Why it’s important to include LGBTQ programming in anti-poverty and anti-homelessness initiatives
From October 6 – 14, Mexico City hosted the Homeless World Cup, an annual soccer tournament designed to raise awareness of poverty issues, which is played by teams made up of homeless and socially-disadvantaged people from around the world. 2012 was the event’s 10-year anniversary, with teams from 54 nations participating. The opening weekend attracted over 50,000 spectators.
The Homeless World Cup Foundation works with a network of 73 national partners to support football (or “soccer,” to Americans) programs and social enterprise development. Based on the idea that soccer is an effective tool to combat poverty and homelessness, these national partners reach out to homeless and socially disadvantaged people in their communities and provide skills development, support, and training. Though selection criteria vary country-to-country, some players from within these programs are offered the opportunity to travel to the Homeless World Cup.
An LGBT identity can increase a person’s risk of living in poverty or being homeless, especially for youth.
Consider these data from the U.S., Canada, and Britain.
According to an American report released in July 2012 by the Williams Institute in collaboration with the True Colors Fund and the Palette Fund, nearly all (94%) of homeless youth providers report serving LGBTQ youth. The report, which was based on 381 respondents representing 354 agencies across the United States, concluded that LGBTQ youth made up approximately 40% of the clientele served by these agencies. In Canada, an estimated 25-40% of homeless youth identify as LGBTQ (source: The Homeless Hub), and the U.K.’s Homeless Link‘s 2011 Survey of Needs and Provision identified 7% of clients in an average project as LGBTQ.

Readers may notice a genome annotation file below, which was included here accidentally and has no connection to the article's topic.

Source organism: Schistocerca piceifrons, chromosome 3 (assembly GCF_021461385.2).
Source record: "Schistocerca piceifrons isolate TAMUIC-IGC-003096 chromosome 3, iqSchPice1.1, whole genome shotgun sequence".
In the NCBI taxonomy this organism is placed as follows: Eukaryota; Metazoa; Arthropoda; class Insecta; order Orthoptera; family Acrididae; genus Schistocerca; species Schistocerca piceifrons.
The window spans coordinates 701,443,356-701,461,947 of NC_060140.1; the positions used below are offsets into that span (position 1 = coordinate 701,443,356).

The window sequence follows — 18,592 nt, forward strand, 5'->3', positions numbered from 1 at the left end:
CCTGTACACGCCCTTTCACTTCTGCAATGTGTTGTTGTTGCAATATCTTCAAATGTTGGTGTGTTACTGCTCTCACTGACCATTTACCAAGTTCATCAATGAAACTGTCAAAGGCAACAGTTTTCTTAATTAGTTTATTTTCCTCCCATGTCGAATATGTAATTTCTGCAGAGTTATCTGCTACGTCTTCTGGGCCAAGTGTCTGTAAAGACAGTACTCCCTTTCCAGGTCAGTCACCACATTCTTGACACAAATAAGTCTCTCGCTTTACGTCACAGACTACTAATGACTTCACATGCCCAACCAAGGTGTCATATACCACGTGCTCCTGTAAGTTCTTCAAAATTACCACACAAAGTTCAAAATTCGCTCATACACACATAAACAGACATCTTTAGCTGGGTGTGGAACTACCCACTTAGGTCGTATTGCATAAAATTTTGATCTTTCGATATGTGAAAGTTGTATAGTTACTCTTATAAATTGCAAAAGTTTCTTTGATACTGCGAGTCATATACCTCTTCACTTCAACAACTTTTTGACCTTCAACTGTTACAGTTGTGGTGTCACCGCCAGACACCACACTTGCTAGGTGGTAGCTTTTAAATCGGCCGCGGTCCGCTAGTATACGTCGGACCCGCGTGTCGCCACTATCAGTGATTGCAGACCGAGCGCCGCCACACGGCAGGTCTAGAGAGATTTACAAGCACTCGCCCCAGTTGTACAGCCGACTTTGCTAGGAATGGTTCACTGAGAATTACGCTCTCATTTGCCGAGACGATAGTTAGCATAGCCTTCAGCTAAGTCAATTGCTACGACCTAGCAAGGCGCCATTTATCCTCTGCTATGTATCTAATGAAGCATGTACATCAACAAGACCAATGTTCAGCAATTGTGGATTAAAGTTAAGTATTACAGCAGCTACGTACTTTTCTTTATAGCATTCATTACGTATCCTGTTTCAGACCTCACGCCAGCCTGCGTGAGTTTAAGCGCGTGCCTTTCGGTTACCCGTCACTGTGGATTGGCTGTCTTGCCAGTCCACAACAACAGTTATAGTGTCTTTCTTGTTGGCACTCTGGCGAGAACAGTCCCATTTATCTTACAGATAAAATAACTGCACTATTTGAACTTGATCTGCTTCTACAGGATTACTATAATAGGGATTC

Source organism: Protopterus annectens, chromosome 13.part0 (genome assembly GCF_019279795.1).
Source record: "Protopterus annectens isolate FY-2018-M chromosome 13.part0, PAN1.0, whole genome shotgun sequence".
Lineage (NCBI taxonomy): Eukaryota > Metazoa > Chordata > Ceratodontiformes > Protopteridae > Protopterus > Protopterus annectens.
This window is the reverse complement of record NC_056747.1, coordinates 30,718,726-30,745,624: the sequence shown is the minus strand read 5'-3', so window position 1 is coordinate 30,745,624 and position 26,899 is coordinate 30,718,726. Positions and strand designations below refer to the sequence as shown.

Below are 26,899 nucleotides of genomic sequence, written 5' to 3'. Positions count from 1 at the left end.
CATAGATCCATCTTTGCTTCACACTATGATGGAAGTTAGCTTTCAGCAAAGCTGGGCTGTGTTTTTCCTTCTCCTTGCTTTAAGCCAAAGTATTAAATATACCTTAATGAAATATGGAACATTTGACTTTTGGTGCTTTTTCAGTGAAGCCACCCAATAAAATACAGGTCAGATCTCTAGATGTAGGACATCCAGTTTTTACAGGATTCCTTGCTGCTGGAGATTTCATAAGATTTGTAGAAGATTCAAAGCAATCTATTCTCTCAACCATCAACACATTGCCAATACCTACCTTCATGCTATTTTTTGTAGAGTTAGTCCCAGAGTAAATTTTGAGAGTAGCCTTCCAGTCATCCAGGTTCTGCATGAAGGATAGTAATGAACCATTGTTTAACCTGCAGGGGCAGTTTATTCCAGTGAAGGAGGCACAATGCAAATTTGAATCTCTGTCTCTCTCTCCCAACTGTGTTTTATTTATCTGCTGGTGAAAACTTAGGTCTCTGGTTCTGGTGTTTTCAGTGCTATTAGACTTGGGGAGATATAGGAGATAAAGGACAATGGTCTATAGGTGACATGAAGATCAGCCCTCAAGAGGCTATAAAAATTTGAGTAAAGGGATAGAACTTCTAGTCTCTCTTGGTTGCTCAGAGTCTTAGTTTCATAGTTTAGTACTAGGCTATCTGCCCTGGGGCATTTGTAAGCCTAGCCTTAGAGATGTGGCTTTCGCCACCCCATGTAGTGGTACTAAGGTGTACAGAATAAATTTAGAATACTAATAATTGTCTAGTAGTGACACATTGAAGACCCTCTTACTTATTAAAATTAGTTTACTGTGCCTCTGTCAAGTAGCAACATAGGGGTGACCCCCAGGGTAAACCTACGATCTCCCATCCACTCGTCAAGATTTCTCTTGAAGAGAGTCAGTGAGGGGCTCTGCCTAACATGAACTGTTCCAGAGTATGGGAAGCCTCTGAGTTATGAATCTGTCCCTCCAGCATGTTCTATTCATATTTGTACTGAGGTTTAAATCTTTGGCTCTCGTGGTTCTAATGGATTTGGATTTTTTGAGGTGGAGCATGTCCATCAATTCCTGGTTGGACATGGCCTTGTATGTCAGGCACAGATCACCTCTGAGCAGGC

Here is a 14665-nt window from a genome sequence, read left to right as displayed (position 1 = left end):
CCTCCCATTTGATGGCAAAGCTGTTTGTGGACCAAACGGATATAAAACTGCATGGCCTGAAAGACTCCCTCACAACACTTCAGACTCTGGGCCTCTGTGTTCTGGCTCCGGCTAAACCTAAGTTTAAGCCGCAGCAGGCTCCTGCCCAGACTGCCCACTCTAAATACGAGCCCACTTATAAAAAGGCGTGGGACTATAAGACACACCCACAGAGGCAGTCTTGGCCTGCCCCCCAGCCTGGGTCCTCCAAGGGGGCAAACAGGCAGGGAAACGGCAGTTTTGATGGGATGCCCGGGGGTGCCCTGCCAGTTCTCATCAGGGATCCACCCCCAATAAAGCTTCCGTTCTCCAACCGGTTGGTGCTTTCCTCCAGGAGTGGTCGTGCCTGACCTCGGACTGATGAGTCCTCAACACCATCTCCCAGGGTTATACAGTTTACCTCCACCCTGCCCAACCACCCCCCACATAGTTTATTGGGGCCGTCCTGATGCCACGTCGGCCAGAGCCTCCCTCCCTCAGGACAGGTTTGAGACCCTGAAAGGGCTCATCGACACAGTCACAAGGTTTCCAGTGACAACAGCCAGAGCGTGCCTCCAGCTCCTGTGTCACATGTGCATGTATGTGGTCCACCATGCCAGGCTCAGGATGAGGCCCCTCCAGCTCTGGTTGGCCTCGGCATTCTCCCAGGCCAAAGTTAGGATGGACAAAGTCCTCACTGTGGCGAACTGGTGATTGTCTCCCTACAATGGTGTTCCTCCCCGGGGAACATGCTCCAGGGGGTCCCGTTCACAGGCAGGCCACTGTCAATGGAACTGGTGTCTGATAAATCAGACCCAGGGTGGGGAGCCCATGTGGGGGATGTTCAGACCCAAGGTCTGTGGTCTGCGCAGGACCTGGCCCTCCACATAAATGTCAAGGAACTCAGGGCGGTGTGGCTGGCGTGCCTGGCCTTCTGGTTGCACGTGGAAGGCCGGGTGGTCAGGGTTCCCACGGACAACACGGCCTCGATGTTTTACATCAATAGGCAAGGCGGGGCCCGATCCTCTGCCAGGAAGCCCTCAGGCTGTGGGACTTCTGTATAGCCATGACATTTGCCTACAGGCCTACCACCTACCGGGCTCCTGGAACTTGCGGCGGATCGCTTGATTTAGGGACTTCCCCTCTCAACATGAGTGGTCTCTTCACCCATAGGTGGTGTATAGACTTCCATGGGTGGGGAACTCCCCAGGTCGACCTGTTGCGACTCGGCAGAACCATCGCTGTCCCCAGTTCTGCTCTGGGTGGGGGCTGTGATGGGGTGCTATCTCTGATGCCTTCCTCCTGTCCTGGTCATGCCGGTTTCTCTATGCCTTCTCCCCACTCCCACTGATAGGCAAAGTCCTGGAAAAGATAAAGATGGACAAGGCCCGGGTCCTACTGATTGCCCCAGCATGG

Despite these numbers, there was no visible LGBTQ programming or information at the Homeless World Cup, so on October 11 — National Coming Out Day in the U.S. — I put on my Football v Homophobia T-shirt and went to the Zocalo where the matches were taking place. Football v Homophobia is an initiative of the UK-based organization The Justin Campaign – named after the world’s first male out pro footballer, Justin Fashanu – which is designed to raise awareness and combat homophobia and transphobia in football.
The Homeless World Cup Foundation has very specific goals for the coming years: They want to involve one million players across 100 nations by 2014. The Foundation knows that football (soccer) is effective because “[w]hen a homeless person gets involved in football they communicate and build relationships with others; they become teammates, learning to trust and share; they have a responsibility to attend training sessions and games, to be on time and prepared to participate. They feel part of something.”
Allies and advocates can help by supporting the activities of the Homeless World Cup, and by asking for the implementation of LGBTQ-specific information, resources, and programming (like a Pride House, for example).
It’s like the shirt says: Football for everyone.
Keph Senett is a Canadian writer whose passions for travel and soccer have led her to play the beautiful game on four continents. When not writing about human rights, soccer/football, LGBT and gender issues and her own folly at kephsenett.com, Keph’s writing about travel over at A Bus Called Forward. Keph spends her free time trying to figure out how to qualify for a soccer squad in Asia, Australia or Antarctica.
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